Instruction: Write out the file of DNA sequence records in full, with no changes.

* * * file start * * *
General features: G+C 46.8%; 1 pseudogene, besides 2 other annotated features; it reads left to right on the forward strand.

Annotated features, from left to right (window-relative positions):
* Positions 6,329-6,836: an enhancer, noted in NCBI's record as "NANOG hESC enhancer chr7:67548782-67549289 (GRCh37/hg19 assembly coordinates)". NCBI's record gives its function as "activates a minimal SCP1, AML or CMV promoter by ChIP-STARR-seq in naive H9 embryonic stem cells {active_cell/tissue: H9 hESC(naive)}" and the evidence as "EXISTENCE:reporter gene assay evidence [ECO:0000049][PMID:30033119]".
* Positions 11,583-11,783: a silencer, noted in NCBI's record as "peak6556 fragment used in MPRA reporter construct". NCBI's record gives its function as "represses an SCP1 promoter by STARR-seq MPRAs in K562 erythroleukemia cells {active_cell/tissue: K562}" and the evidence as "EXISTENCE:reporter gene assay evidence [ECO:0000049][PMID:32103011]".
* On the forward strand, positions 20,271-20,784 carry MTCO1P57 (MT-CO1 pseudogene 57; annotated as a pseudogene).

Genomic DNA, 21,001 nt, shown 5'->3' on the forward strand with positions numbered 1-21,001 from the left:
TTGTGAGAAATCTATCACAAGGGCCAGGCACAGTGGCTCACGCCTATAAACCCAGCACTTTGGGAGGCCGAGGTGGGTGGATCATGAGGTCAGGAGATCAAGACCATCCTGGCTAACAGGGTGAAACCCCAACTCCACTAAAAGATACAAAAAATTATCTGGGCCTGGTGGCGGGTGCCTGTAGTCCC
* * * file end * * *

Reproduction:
General features: G+C 46.8%; 1 pseudogene, besides 2 other annotated features; it reads left to right on the forward strand.

Annotated features, from left to right (window-relative positions):
* Positions 6,329-6,836: an enhancer, noted in NCBI's record as "NANOG hESC enhancer chr7:67548782-67549289 (GRCh37/hg19 assembly coordinates)". NCBI's record gives its function as "activates a minimal SCP1, AML or CMV promoter by ChIP-STARR-seq in naive H9 embryonic stem cells {active_cell/tissue: H9 hESC(naive)}" and the evidence as "EXISTENCE:reporter gene assay evidence [ECO:0000049][PMID:30033119]".
* Positions 11,583-11,783: a silencer, noted in NCBI's record as "peak6556 fragment used in MPRA reporter construct". NCBI's record gives its function as "represses an SCP1 promoter by STARR-seq MPRAs in K562 erythroleukemia cells {active_cell/tissue: K562}" and the evidence as "EXISTENCE:reporter gene assay evidence [ECO:0000049][PMID:32103011]".
* On the forward strand, positions 20,271-20,784 carry MTCO1P57 (MT-CO1 pseudogene 57; annotated as a pseudogene).

Genomic DNA, 21,001 nt, shown 5'->3' on the forward strand with positions numbered 1-21,001 from the left:
TTGTGAGAAATCTATCACAAGGGCCAGGCACAGTGGCTCACGCCTATAAACCCAGCACTTTGGGAGGCCGAGGTGGGTGGATCATGAGGTCAGGAGATCAAGACCATCCTGGCTAACAGGGTGAAACCCCAACTCCACTAAAAGATACAAAAAATTATCTGGGCCTGGTGGCGGGTGCCTGTAGTCCC